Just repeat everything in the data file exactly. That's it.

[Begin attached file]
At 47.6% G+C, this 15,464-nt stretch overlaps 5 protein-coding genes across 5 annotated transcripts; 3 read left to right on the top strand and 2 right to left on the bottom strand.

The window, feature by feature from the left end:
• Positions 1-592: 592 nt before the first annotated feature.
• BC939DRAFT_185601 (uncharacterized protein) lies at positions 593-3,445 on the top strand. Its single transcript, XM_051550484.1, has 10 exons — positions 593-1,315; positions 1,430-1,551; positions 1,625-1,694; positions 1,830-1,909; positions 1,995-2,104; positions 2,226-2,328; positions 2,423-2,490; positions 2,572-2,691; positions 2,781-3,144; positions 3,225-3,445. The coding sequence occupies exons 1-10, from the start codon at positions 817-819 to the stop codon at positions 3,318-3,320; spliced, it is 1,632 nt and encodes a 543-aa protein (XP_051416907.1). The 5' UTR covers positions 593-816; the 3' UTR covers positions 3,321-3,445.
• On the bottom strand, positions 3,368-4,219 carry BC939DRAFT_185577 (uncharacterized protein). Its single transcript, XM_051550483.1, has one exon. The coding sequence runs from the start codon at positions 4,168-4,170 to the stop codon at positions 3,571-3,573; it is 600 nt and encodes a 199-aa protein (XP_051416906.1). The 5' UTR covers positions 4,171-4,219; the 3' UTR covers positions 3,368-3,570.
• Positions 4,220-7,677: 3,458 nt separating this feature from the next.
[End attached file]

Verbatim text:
At 47.6% G+C, this 15,464-nt stretch overlaps 5 protein-coding genes across 5 annotated transcripts; 3 read left to right on the top strand and 2 right to left on the bottom strand.

The window, feature by feature from the left end:
• Positions 1-592: 592 nt before the first annotated feature.
• BC939DRAFT_185601 (uncharacterized protein) lies at positions 593-3,445 on the top strand. Its single transcript, XM_051550484.1, has 10 exons — positions 593-1,315; positions 1,430-1,551; positions 1,625-1,694; positions 1,830-1,909; positions 1,995-2,104; positions 2,226-2,328; positions 2,423-2,490; positions 2,572-2,691; positions 2,781-3,144; positions 3,225-3,445. The coding sequence occupies exons 1-10, from the start codon at positions 817-819 to the stop codon at positions 3,318-3,320; spliced, it is 1,632 nt and encodes a 543-aa protein (XP_051416907.1). The 5' UTR covers positions 593-816; the 3' UTR covers positions 3,321-3,445.
• On the bottom strand, positions 3,368-4,219 carry BC939DRAFT_185577 (uncharacterized protein). Its single transcript, XM_051550483.1, has one exon. The coding sequence runs from the start codon at positions 4,168-4,170 to the stop codon at positions 3,571-3,573; it is 600 nt and encodes a 199-aa protein (XP_051416906.1). The 5' UTR covers positions 4,171-4,219; the 3' UTR covers positions 3,368-3,570.
• Positions 4,220-7,677: 3,458 nt separating this feature from the next.